Symmetric multiprocessing -- SMP -- was niche at first but it was blatantly obvious for years that this was the coming thing. But in the late '90s, CPUs were becoming a significant part of system cost, and heat dissipation was becoming an issue. I saw machines failing when their cooling systems failed, or you even left the lid off.

There was a niche for Acorn to aim at, but it didn't, because it was committed to RISC OS. However, the foundations of that OS were not sound. Same as classic MacOS, same as Win9x.

Apple fooled around for far too long before acquiring NeXT and doing a remarkable big-bang approach rip-and-replace OS upgrade. I'm amazed it worked, but boy, did it ever work well for them. The dev tools, the design and leadership genius of Steve Jobs, and some great hardware were part of it too, of course.

Microsoft made the best of the OS/2 debacle and Portable OS/2 codebase, hired Dave Cutler, and in a magnificent achievement of avoiding the Osborne effect, managed to nurse the whole damned PC industry along on Win9x until NT was ready for prime-time.

Acorn didn't, stuck with its decrepit old last-minute hack of an OS, and then gave up. Its stub remnant of ARM did extraordinarily well, though.

Commodore and Atari didn't, and died, too. If Commodore had executed better on either its Taos/Intent or its QNX plans, it might have made it.

But they didn't, and we're perilously close to a monoculture now as a result.

I have an Amiga (and a Mac Mini G4 with MorphOS), I have an ST, I have a QL. I recently sold my BlackBerry, my only QNX device. I've played with them all, but I didn't know them well and I didn't love AmigaOS or GEM or QDOS or any of them.

The ones I used a lot and really did love were Psion's EPOC16 and EPOC32, classic MacOS and RISC OS 2. (By RISC OS 3 and later releases, I'd moved on.)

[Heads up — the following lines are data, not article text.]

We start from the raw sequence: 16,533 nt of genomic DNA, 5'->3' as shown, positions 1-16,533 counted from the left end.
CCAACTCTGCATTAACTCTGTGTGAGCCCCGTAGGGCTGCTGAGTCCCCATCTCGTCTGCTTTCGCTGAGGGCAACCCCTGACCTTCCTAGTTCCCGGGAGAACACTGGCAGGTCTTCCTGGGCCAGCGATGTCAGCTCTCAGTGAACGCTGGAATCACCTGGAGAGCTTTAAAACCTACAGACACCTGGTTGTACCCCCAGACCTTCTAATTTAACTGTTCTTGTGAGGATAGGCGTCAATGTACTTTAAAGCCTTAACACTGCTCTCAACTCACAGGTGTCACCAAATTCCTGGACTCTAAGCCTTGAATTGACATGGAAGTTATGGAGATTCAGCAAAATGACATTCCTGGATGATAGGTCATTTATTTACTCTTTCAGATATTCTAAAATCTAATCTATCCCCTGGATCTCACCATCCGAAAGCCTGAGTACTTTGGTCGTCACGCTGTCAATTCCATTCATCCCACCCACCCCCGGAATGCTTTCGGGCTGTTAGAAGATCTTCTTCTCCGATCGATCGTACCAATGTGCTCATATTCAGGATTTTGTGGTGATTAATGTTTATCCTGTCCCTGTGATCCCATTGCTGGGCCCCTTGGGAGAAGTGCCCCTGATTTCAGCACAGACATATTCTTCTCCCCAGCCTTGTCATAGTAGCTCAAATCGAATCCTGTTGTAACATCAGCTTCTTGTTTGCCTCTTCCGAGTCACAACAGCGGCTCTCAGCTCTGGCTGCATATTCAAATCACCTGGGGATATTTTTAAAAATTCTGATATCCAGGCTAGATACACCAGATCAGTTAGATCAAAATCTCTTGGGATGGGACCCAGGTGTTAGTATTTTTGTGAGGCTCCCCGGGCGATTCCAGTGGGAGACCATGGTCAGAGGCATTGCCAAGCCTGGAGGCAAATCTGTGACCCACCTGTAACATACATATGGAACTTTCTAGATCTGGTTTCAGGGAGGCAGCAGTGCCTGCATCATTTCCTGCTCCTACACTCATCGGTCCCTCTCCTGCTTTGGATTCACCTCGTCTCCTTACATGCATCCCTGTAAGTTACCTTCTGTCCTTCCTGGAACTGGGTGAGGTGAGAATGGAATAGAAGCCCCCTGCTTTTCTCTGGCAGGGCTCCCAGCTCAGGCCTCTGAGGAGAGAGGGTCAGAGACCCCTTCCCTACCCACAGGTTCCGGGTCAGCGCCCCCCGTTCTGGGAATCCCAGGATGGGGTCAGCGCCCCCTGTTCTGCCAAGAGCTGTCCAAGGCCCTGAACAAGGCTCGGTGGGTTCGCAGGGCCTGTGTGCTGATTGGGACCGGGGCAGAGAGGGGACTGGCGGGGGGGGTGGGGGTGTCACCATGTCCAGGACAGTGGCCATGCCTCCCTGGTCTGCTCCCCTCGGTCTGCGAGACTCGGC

But while I loved the elegance of the GUIs of both RISC OS and MacOS 6/7/8/9, they were always terribly unstable and had deep problems caused by poor, or at least dated, design.

But there is precedent, remarkably, for making and selling SMP computers even if your OS doesn't support it. The Macs went SMP in '95 (!) with the Daystar Genesis MP and later Apple's own PowerMac 9600.

Classic MacOS didn't support the extra CPUs. Only PhotoShop did at first. That was enough to sell some kit, even at over $7,000.

I said back then that Acorn should do it. Of course, nobody listened.

Only Acorn could have sold multiprocessor machines which were not significantly more costly than uniprocessor ones, because in Acorn kit, the CPU was cheap and didn't require any cooling. These were plastic-packaged chips. Not even heatsinks. They could have shipped a dual-CPU machine for under £50 more than a uniprocessor one, I reckon. Nobody else could have touched that.

The big problem is that Acorn was committed to RISC OS by then, and RISC OS was and is resolutely a single-core, single-tasking OS with a cooperative-multitasking GUI on top -- a little like Windows 3 on MS-DOS. Acorn had already discontinued its Unix, RISC iX, in 1992.